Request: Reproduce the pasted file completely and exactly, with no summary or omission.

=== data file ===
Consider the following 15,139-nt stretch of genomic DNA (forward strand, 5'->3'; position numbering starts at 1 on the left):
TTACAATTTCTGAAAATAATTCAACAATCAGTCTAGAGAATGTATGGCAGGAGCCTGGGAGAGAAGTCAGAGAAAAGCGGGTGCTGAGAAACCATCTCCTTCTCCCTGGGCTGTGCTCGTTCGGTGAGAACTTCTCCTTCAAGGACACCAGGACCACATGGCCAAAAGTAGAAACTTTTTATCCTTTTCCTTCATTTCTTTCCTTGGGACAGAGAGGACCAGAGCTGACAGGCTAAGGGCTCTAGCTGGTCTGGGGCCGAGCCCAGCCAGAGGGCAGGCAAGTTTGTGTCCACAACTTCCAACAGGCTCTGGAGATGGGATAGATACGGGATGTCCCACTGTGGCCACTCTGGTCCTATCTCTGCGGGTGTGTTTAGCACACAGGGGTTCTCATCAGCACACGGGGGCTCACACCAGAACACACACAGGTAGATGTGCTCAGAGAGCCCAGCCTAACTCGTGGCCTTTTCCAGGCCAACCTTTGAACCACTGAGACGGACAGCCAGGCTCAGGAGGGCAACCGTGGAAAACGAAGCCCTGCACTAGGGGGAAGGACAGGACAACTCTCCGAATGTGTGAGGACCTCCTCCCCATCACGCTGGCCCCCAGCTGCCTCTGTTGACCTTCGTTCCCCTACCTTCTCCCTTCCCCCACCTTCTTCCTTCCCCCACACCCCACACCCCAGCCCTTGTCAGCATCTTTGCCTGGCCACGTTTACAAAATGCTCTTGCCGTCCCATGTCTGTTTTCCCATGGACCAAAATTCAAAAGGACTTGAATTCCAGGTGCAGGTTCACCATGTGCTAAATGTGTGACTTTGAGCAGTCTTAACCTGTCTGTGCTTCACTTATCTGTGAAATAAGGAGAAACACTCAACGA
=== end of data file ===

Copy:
Consider the following 15,139-nt stretch of genomic DNA (forward strand, 5'->3'; position numbering starts at 1 on the left):
TTACAATTTCTGAAAATAATTCAACAATCAGTCTAGAGAATGTATGGCAGGAGCCTGGGAGAGAAGTCAGAGAAAAGCGGGTGCTGAGAAACCATCTCCTTCTCCCTGGGCTGTGCTCGTTCGGTGAGAACTTCTCCTTCAAGGACACCAGGACCACATGGCCAAAAGTAGAAACTTTTTATCCTTTTCCTTCATTTCTTTCCTTGGGACAGAGAGGACCAGAGCTGACAGGCTAAGGGCTCTAGCTGGTCTGGGGCCGAGCCCAGCCAGAGGGCAGGCAAGTTTGTGTCCACAACTTCCAACAGGCTCTGGAGATGGGATAGATACGGGATGTCCCACTGTGGCCACTCTGGTCCTATCTCTGCGGGTGTGTTTAGCACACAGGGGTTCTCATCAGCACACGGGGGCTCACACCAGAACACACACAGGTAGATGTGCTCAGAGAGCCCAGCCTAACTCGTGGCCTTTTCCAGGCCAACCTTTGAACCACTGAGACGGACAGCCAGGCTCAGGAGGGCAACCGTGGAAAACGAAGCCCTGCACTAGGGGGAAGGACAGGACAACTCTCCGAATGTGTGAGGACCTCCTCCCCATCACGCTGGCCCCCAGCTGCCTCTGTTGACCTTCGTTCCCCTACCTTCTCCCTTCCCCCACCTTCTTCCTTCCCCCACACCCCACACCCCAGCCCTTGTCAGCATCTTTGCCTGGCCACGTTTACAAAATGCTCTTGCCGTCCCATGTCTGTTTTCCCATGGACCAAAATTCAAAAGGACTTGAATTCCAGGTGCAGGTTCACCATGTGCTAAATGTGTGACTTTGAGCAGTCTTAACCTGTCTGTGCTTCACTTATCTGTGAAATAAGGAGAAACACTCAACGA